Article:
Acetaminophen was advised if needed for postinjection discomfort. Athletes were advised not to run or kick for 1 week after the first injection, and to run as tolerated after the first week. They were advised not to run or kick for 3 days after both the second and any subsequent injections. Usually, they started playing sports with competition if doing well after the second injection. Note that many athletes with an NPPS score of 3 were used to playing with pain; these athletes were encouraged to engage in a sporting activity only if the activity was not accompanied or followed by pain during the period of treatment.
As an incentive for study participation, and to potentially avoid sports dropout, all study participants that did not reach an NPPS score of 0 could choose to receive dextrose injection after 3 months (the point at which the actual injectant was revealed to the treating physician and patient). This was offered monthly until 12 months after either elimination of symptoms or plateau of improvement. Athletes were not required to receive dextrose injection if they were satisfied with their status at 3 months. The athletes were seen in clinic at 6 months and 1 year to be sure that those that reported no pain or stiffness were indeed asymptomatic when performing a single leg squat, and to update contact information and minimize potential for data dropout.
Ethics and Analysis
Human subject consent process, method approval, and monitoring were conducted via the Comité de Investigación y Docencia del Hospital Provincial de Rosario. Assent was obtained via guardian or parent. A formal group size calculation was not performed. Our plan for enrollment was to reach a minimum of 20 cases in each group, on the basis of a previous study using a similar injection treatment.22 Data were analyzed using SPSS 18 (SPSS Inc, Chicago, IL). Analysis of variance was used to compare changes in NPPS scores between groups. Tukey's posthoc procedure was performed to control type I error for multiple (ie, dextrose, lidocaine, and usual care) group comparisons. The α level of the study was set at .05. A Fisher's exact test was used to compare the likelihood of achieving an NPPS score of <4 and 0 between groups.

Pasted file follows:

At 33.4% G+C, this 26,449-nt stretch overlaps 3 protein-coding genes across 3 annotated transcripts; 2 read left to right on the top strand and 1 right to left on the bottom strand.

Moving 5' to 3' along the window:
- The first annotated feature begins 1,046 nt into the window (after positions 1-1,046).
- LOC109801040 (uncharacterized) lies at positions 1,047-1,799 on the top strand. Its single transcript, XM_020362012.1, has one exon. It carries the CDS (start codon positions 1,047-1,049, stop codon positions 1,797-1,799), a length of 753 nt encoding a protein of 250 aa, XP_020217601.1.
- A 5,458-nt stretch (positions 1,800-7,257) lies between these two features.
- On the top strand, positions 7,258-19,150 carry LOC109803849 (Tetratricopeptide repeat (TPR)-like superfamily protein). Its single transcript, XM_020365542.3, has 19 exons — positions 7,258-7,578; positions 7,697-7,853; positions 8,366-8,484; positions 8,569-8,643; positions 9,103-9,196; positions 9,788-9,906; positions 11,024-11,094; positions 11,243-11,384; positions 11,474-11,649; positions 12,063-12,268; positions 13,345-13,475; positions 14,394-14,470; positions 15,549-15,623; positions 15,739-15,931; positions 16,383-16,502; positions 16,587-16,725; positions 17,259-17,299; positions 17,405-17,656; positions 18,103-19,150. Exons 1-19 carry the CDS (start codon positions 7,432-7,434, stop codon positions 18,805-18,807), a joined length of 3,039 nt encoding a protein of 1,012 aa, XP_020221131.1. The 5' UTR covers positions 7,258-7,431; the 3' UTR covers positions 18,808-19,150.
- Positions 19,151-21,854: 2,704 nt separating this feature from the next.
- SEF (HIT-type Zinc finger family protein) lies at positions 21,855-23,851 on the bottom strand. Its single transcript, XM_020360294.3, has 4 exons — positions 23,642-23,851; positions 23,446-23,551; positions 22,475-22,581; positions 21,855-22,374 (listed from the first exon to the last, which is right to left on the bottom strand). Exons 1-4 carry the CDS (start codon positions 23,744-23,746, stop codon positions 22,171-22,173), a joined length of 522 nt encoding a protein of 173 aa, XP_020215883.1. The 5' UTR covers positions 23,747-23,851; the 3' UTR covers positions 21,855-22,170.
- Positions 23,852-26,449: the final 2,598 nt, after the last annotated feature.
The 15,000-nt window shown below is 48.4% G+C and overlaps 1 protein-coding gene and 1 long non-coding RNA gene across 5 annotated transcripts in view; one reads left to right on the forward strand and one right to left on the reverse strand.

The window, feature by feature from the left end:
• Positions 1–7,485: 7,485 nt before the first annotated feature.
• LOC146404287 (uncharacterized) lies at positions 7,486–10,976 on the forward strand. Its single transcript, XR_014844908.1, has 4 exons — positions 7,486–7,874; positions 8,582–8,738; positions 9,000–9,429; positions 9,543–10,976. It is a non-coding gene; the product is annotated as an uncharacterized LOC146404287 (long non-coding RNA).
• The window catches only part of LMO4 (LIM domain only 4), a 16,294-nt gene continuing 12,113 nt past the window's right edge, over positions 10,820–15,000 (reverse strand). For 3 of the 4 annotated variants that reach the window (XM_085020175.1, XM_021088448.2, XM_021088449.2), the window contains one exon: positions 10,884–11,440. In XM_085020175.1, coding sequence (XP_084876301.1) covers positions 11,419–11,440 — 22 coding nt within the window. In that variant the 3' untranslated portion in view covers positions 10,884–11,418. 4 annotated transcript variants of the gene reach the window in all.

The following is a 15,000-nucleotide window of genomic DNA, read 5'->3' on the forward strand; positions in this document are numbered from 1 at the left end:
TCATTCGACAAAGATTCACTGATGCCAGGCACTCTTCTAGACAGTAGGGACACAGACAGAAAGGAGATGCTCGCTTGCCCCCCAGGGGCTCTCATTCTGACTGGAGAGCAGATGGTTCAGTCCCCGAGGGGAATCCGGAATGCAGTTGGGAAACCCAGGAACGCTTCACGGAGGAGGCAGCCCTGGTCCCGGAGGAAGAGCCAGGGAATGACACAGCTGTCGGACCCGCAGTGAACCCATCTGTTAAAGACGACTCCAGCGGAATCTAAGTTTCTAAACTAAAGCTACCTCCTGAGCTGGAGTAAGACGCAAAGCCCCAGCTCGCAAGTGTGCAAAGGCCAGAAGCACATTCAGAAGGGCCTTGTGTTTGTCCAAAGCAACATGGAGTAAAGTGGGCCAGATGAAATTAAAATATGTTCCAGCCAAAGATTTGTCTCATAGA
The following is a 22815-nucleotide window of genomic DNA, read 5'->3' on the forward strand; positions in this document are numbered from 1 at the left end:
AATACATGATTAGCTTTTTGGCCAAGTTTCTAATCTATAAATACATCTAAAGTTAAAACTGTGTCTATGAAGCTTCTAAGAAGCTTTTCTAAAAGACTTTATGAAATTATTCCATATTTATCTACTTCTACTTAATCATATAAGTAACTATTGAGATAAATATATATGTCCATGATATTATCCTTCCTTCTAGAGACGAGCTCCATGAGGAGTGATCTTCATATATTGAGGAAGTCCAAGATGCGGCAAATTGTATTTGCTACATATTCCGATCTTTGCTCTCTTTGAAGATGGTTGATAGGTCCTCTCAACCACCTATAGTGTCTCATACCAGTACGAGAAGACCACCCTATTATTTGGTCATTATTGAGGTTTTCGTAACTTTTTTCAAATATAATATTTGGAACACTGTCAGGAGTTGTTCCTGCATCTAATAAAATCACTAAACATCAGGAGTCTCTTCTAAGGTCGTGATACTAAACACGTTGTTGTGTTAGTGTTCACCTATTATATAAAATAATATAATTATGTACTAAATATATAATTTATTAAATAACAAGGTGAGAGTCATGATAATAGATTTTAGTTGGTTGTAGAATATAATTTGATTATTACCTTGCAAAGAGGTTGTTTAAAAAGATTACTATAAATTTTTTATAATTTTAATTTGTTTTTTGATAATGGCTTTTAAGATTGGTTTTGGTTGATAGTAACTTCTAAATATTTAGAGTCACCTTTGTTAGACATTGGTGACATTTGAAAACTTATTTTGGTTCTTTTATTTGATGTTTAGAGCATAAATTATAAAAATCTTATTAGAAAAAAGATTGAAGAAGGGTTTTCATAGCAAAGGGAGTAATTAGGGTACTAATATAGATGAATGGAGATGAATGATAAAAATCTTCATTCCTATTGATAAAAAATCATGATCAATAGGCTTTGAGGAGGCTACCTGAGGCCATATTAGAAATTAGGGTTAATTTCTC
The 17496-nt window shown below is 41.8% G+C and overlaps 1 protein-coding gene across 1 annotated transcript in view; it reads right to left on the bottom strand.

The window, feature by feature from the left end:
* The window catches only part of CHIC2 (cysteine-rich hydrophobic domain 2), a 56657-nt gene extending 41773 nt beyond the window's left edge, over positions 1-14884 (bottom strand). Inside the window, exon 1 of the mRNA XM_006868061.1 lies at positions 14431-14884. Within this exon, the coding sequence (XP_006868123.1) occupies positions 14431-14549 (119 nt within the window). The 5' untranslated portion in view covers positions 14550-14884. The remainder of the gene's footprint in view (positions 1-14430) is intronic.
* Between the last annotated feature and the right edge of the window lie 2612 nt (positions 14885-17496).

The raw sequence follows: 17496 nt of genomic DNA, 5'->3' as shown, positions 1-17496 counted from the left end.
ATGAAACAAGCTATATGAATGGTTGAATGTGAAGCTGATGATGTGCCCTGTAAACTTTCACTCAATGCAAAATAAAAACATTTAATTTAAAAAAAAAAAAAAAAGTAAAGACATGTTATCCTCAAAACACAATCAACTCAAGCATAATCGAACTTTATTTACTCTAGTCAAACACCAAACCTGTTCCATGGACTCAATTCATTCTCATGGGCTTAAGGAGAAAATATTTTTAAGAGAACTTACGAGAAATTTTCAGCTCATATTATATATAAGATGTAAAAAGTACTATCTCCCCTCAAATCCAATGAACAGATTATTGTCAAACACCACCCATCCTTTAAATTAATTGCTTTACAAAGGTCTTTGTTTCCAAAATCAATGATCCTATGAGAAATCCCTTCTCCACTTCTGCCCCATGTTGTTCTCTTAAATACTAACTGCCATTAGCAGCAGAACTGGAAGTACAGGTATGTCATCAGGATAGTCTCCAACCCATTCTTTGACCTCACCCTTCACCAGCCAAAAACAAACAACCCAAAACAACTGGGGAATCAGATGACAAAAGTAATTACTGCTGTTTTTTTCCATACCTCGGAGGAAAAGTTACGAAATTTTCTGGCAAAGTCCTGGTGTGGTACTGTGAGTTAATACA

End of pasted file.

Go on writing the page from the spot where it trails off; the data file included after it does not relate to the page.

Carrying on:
Demographics and Group Similarity
Enrollment was from September 1, 2005, through October 2, 2008. The total enrollment was 65 knees in 54 athletes (Fig 2). Data collection was complete to 1 year. The ages of athletes treated ranged from 10 to 17 (mean: 13.3) years. The enrollees, consistent with soccer club composition in the region, consisted predominantly of boys (51 boys of 54 athletes enrolled). An analysis of variance for each variable (age, pain duration, and NPPS score for each of the groups at the time of randomization) revealed that the distribution for each variable was the same for each group.
Blinded Period (0–3 Months)
In the first three columns of Table 2, means and SDs are listed for the NPPS score at 0 and 3 months and NPPS improvement from 0 to 3 months for each group. NPPS scores improved more in dextrose-treated knees than either lidocaine-treated (3.9 vs 2.4; P = .004) or exercise-treated knees (3.9 vs 1.2; P < 0001). Lidocaine was significantly better than usual care (2.4 vs 1.2; P = .024). Posthoc analysis (Tukey's procedure) confirmed significant improvement over usual care for both dextrose (P < .0001) and lidocaine (P = .046).